Use this URL to cite or link to this record in EThOS: http://ethos.bl.uk/OrderDetails.do?uin=uk.bl.ethos.495289
Title: E2F1 induction following DNA damage and oncogene activation
Author: Helgason, Guđmundur Vignir
ISNI:       0000 0001 3552 3184
Awarding Body: University of Glasgow
Current Institution: University of Glasgow
Date of Award: 2007
Availability of Full Text:
Access through EThOS:
Access through Institution:
Abstract:
The transcription factor E2F1, a critical target of the tumour suppressor pRb, is deregulated in most human cancers. Oncogenes have been shown to deregulate E2F1 through inhibition of pRB and deregulation of E2F1 is an event that occurs in most human cancers. The essential role of E2F1 in apoptosis is well documented and deregulated E2F1 can enhance drug induced death. E2F1 is induced by various chemotherapeutic drugs and this induction, in addition with oncogenic stress, contributes to increased chemosensitivity. Cells expressing the adenovirus early region 1A (E1A) oncogene have been used as a tool to identify cellular regulatory pathways that modulate chemosensitivity. E1A sensitises cells to the induction of apoptosis by diverse stimuli, including many chemotherapeutic drugs. These E1A activities are mediated through binding the RB family proteins (pRb, p107 and p130) and via the E1A N-terminal domain that interacts with different cellular protein complexes including the p300/CBP transcriptional activator and p400/TRRAP chromatin-remodeling complex. The results presented here illustrate novel mechanisms of E2F1 induction both by oncogenes and chemotherapeutic drugs. Two minimal domains of E2F1 are described that are induced following DNA damage via mechanism(s) not previously identified. In addition, data are presented which show that E1A expression not only deregulates E2F1, but also elevates E2F1 levels. E1A is dependent on interaction with RB protein to induce E2F1 levels and this elevation contributes to cell death. Using previously described protein binding deficient truncations of E1A, we demonstrate that E1A binding to the p400/TRRAP protein complex is also critical for the induction of E2F1. E1A binding to p400/TRRAP was also critical in sensitizing these cells to drug induced apoptosis. Suppression of p400 using siRNA had similar affect on E2F1 induction and caused an increase in drug sensitivity indicating that E1A inhibits p400 function. These results contribute to the understanding of how activation of the E2F1 pathway may be targeted therapeutically to enhance chemotherapy-induced tumour cell death.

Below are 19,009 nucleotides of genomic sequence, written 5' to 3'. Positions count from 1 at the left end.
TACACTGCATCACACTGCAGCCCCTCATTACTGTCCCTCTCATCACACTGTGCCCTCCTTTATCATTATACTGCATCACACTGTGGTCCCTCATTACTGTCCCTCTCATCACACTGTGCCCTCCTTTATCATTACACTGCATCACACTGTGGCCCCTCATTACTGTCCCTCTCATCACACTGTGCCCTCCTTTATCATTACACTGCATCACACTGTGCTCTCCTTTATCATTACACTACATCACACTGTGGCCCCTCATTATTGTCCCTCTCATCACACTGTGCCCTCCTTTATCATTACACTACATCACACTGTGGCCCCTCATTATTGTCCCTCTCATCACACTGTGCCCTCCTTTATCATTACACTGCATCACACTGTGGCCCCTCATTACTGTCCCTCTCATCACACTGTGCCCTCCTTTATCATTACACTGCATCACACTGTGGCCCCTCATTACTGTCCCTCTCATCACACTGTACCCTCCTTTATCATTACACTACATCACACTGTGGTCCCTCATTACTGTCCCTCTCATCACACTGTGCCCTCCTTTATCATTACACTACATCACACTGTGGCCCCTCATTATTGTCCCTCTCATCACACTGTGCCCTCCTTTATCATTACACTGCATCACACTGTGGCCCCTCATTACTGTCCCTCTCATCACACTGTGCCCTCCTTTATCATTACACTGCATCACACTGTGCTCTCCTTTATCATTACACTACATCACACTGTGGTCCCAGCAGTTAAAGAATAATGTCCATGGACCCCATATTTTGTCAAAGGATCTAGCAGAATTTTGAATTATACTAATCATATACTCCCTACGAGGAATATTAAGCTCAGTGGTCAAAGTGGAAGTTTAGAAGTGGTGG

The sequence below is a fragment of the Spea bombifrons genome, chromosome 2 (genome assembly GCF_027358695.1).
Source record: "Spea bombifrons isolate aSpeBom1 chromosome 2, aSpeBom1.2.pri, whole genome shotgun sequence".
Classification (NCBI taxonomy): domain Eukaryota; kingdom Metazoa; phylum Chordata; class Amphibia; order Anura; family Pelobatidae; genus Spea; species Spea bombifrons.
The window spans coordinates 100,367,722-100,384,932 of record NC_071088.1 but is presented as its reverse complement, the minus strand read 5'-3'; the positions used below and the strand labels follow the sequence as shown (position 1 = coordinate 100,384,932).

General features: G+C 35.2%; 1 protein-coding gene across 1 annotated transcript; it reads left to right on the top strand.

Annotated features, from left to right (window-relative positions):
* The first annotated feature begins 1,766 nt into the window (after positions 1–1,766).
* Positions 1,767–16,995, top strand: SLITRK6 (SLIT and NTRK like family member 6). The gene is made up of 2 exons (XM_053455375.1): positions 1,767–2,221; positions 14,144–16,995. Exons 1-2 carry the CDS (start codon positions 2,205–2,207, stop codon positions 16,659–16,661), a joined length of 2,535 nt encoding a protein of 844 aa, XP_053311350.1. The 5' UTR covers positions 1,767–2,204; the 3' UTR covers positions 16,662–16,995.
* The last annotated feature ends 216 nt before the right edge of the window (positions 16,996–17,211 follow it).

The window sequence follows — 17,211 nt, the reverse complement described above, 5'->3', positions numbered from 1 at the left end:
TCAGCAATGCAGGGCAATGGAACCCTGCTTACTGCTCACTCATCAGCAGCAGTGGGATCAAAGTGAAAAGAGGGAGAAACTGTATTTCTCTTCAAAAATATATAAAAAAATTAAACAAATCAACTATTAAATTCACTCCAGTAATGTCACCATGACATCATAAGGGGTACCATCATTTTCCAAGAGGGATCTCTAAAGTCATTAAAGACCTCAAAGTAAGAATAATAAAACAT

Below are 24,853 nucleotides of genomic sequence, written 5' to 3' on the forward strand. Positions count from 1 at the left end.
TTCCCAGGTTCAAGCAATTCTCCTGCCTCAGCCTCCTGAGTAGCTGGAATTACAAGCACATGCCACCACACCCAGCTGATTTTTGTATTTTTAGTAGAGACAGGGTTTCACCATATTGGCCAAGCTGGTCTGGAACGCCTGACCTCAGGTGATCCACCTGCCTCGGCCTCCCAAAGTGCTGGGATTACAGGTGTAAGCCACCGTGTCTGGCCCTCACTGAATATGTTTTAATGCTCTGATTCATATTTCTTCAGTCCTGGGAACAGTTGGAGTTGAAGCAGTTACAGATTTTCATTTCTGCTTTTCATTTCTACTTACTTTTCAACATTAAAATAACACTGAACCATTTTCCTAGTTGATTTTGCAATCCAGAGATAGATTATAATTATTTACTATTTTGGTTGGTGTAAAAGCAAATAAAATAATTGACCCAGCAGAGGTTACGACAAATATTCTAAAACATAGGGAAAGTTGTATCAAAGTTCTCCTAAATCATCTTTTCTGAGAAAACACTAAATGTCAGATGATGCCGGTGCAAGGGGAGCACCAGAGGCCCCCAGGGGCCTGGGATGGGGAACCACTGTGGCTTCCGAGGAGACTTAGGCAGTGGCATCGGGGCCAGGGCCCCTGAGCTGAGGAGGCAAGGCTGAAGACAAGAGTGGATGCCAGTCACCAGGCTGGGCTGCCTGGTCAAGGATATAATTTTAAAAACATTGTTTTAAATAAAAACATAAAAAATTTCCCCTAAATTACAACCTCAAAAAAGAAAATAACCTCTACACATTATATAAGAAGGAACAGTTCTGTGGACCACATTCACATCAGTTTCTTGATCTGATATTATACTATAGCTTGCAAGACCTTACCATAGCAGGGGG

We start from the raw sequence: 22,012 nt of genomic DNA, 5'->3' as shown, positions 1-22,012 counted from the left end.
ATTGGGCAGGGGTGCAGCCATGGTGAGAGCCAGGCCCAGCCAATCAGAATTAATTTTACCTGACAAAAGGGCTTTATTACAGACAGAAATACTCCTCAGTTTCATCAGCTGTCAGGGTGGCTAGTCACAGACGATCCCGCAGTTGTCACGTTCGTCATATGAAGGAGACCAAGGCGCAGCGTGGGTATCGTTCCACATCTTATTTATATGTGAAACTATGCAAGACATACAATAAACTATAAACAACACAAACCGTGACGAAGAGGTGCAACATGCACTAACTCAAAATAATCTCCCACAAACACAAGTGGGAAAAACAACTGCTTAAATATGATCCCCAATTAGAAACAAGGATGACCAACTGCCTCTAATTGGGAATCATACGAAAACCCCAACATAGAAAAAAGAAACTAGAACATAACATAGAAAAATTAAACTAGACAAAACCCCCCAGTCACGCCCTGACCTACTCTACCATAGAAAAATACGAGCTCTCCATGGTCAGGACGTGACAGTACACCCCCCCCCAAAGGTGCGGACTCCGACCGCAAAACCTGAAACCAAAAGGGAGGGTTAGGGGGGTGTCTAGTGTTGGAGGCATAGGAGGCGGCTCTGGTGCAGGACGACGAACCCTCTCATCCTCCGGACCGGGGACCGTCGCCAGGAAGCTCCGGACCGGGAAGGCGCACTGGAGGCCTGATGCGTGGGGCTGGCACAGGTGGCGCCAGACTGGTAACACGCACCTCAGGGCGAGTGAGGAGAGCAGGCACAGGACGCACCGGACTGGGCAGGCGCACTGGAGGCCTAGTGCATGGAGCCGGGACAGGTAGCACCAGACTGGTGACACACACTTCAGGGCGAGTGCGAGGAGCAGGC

Supervisor: Not available Sponsor: Not available
Qualification Name: Thesis (Ph.D.) Qualification Level: Doctoral
EThOS ID: uk.bl.ethos.495289  DOI: Not available
Keywords: RC0254 Neoplasms. Tumors. Oncology (including Cancer)
Share: